Argus Range Finder

Discussion in 'Through-the-Lens Club' started by MrsKitty, Sep 9, 2006.

  1. Anybody know anything about these?

    I found one at a flea market today. Picked it up for $5. Arpeture and shutter works.

    It has the 50mm coated Cintar lens on it. On the back, there is an ASA selector (does nothing but help you remember what you loaded).

    I was more curious than anything. Anybody know how old this thing is?

    I know they were made from '39-66 (I think it was) and the earliest had uncoated lenses from before WWII but the ASA dial is what is throwning me dating it.

    Wanna kill these ads? We can help!
  2. Fred

    Millennium Member Lifetime Member

    Not sure w/o a pic, but sounds like it might be an Argus C-3, commonly known as "the brick". Can you post a pic?

  3. It is the brick. I have to leave in a few for a thing at work. I will try to get one tonight or tomorrow.

    But it is the "brick" and the only thing I find wrong so far is the door latch don't LOCK like they are famous for. I am going to have my father tinker with that then run a roll of something thru it just to see what happens :supergrin:
  4. Fred

    Millennium Member Lifetime Member

    I cut my teeth, so to speak, on a C-3, and it is a neat, very acceptable camera. My first one disappeared a long time ago, but like you, I bought another one not too long ago just to play with. Do a search for it and you'll find a bunch of hits, from how to operate it to collector forums with lots of good info.

    Have fun with it, as I'm sure you will. :)
  5. It seems like I am reverting further back into the past instead of moving forward :rofl:
  6. Check the shutter out to see if the speeds seem accurate.
    You should be able to roughly judge 1/10 second and 1/100th second.

    Check visually to see if the iris closes and opens as adjusted.

    If you do not have a light meter use this guide for bright sunlight:

    ASA 100 (film speed) film means 1/100 second at F:16.

    Hazy day = 1/100 at F:8
    In shade = 1/100 at F:5.6

    For ASA 200 film, use 1/200 second shutter speed, same F stops.

    and so on.

    If it has a light meter mounted on top it is a later model made after 1958. It is two tone and brown instead of black.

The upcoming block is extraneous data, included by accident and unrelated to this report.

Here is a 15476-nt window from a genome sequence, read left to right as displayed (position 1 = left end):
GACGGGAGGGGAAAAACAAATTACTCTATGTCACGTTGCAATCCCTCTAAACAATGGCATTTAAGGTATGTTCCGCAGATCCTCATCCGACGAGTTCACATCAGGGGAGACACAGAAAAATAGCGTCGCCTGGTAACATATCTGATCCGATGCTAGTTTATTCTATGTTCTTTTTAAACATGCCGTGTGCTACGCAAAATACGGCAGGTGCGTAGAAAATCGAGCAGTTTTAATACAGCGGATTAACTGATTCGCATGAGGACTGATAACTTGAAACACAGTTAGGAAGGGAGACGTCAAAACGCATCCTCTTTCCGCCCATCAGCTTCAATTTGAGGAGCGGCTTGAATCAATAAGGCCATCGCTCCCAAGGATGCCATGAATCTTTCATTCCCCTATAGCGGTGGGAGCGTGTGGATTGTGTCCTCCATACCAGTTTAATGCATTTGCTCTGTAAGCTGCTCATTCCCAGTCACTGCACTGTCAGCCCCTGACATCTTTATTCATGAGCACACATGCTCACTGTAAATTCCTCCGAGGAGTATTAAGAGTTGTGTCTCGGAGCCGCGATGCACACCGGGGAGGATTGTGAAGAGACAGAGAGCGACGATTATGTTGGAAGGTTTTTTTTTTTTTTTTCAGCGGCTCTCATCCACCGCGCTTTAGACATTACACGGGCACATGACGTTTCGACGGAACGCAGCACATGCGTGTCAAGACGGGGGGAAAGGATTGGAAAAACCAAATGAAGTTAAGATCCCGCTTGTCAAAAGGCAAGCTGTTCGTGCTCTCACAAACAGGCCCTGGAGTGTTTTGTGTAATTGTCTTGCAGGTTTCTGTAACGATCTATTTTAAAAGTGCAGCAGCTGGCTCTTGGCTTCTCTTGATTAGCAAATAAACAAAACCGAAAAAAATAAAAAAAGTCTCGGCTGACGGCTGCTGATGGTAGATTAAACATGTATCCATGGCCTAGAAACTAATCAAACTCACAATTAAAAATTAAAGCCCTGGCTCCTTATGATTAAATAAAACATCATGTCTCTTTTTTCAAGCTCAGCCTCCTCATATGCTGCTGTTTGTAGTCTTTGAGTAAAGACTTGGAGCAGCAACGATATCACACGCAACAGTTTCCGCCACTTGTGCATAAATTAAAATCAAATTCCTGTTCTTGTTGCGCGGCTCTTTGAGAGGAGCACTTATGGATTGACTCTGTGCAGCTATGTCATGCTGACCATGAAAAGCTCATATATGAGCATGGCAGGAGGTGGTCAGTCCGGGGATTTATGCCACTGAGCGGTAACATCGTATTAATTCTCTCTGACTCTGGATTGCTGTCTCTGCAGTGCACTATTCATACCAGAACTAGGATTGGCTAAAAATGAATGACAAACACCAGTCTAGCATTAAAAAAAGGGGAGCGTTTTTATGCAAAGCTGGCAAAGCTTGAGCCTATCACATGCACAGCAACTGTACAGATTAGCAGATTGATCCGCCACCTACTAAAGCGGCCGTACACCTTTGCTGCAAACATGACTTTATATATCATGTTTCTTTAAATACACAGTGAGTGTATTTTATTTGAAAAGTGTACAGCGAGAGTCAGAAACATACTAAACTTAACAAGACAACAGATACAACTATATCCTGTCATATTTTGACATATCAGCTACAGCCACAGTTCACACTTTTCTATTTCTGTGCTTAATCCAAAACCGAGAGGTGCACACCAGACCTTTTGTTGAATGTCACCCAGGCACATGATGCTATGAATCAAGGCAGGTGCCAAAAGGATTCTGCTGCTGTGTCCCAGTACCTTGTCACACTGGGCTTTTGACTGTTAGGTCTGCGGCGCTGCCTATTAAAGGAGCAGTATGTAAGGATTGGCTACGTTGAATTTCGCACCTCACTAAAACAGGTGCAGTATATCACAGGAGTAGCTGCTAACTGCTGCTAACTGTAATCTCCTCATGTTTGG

7. I can tell there is some difference in the shutter speeds but my guesstimating is not that accurate. However, there is a big difference between 1/10 and 1/100th.

    Mine is the black one and has the dial on the back to help you "remember" ASA speeds. I still haven't gotten to take a pic of it. We were in the dark most of last night after an awful storm killed power to the whole town :freak:

    No light meter, not do I own one (yet).

    I picked up a couple of rolls of ISO 200 yesterday. Didn't have any 100.

    The arpeture is opening and closing (and is pretty cool to watch coming from my digital experience where it was automatically set at the time of exposure!).

    I can see the shutter work.

    The door doesn't want to stay shut so I will either have to wait until my father fixes it (I am afraid I will break the catch if I try myself) or duct-tape it shut to shoot the first roll.
  8. Hokie

    Hokie NRA Member

    Take a bunch of pictures of the same thing under consistent lighting. Put an index cards in the shot that has the exposure info on it (shutter speed and aperture). Then shoot at other equal exposures so you the so if you go to a shoot 1/1000 @f2.8 you would also shoot 1/500 @f4,1/250 @f5.6 and so on. Since your exposure is the same all the pictures should look the same exposure wise depth of field will of course be different. If they do not look the same then something is wrong.
  9. Wow, that is so simple!

    I will try that ASAP.


Share This Page